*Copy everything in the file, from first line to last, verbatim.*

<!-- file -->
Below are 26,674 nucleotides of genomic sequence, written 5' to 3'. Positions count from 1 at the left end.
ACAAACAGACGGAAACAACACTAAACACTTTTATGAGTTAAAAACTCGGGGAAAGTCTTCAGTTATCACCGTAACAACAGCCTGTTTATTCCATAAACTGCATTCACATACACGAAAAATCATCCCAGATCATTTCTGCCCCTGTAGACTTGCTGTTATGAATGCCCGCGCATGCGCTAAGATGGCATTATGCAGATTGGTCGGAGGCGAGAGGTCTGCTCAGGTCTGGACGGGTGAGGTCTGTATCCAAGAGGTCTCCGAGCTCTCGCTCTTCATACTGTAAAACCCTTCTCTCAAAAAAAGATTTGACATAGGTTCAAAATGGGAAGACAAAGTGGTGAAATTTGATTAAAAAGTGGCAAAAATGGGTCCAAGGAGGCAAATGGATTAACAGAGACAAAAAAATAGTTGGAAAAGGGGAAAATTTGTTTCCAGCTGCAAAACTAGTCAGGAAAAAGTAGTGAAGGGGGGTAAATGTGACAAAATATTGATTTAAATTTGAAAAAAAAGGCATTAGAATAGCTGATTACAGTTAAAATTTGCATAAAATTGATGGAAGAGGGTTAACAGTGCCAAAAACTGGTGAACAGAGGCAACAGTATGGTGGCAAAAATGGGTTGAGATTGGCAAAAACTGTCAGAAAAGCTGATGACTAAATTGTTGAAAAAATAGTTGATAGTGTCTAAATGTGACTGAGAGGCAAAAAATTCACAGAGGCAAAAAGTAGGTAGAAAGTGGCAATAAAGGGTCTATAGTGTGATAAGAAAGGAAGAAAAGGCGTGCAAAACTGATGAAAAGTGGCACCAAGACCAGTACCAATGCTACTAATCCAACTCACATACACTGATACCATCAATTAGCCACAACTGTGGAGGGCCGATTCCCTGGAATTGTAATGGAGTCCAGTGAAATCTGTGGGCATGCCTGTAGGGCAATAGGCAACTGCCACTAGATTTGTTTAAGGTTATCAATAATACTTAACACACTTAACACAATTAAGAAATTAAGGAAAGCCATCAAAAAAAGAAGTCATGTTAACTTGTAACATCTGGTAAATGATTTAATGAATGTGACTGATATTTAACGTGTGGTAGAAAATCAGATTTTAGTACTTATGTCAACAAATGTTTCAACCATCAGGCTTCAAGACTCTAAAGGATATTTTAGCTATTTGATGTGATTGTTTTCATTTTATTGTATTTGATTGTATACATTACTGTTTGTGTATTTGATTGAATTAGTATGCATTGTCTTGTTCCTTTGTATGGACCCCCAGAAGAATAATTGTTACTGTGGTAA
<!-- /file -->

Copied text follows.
Below are 26,674 nucleotides of genomic sequence, written 5' to 3'. Positions count from 1 at the left end.
ACAAACAGACGGAAACAACACTAAACACTTTTATGAGTTAAAAACTCGGGGAAAGTCTTCAGTTATCACCGTAACAACAGCCTGTTTATTCCATAAACTGCATTCACATACACGAAAAATCATCCCAGATCATTTCTGCCCCTGTAGACTTGCTGTTATGAATGCCCGCGCATGCGCTAAGATGGCATTATGCAGATTGGTCGGAGGCGAGAGGTCTGCTCAGGTCTGGACGGGTGAGGTCTGTATCCAAGAGGTCTCCGAGCTCTCGCTCTTCATACTGTAAAACCCTTCTCTCAAAAAAAGATTTGACATAGGTTCAAAATGGGAAGACAAAGTGGTGAAATTTGATTAAAAAGTGGCAAAAATGGGTCCAAGGAGGCAAATGGATTAACAGAGACAAAAAAATAGTTGGAAAAGGGGAAAATTTGTTTCCAGCTGCAAAACTAGTCAGGAAAAAGTAGTGAAGGGGGGTAAATGTGACAAAATATTGATTTAAATTTGAAAAAAAAGGCATTAGAATAGCTGATTACAGTTAAAATTTGCATAAAATTGATGGAAGAGGGTTAACAGTGCCAAAAACTGGTGAACAGAGGCAACAGTATGGTGGCAAAAATGGGTTGAGATTGGCAAAAACTGTCAGAAAAGCTGATGACTAAATTGTTGAAAAAATAGTTGATAGTGTCTAAATGTGACTGAGAGGCAAAAAATTCACAGAGGCAAAAAGTAGGTAGAAAGTGGCAATAAAGGGTCTATAGTGTGATAAGAAAGGAAGAAAAGGCGTGCAAAACTGATGAAAAGTGGCACCAAGACCAGTACCAATGCTACTAATCCAACTCACATACACTGATACCATCAATTAGCCACAACTGTGGAGGGCCGATTCCCTGGAATTGTAATGGAGTCCAGTGAAATCTGTGGGCATGCCTGTAGGGCAATAGGCAACTGCCACTAGATTTGTTTAAGGTTATCAATAATACTTAACACACTTAACACAATTAAGAAATTAAGGAAAGCCATCAAAAAAAGAAGTCATGTTAACTTGTAACATCTGGTAAATGATTTAATGAATGTGACTGATATTTAACGTGTGGTAGAAAATCAGATTTTAGTACTTATGTCAACAAATGTTTCAACCATCAGGCTTCAAGACTCTAAAGGATATTTTAGCTATTTGATGTGATTGTTTTCATTTTATTGTATTTGATTGTATACATTACTGTTTGTGTATTTGATTGAATTAGTATGCATTGTCTTGTTCCTTTGTATGGACCCCCAGAAGAATAATTGTTACTGTGGTAA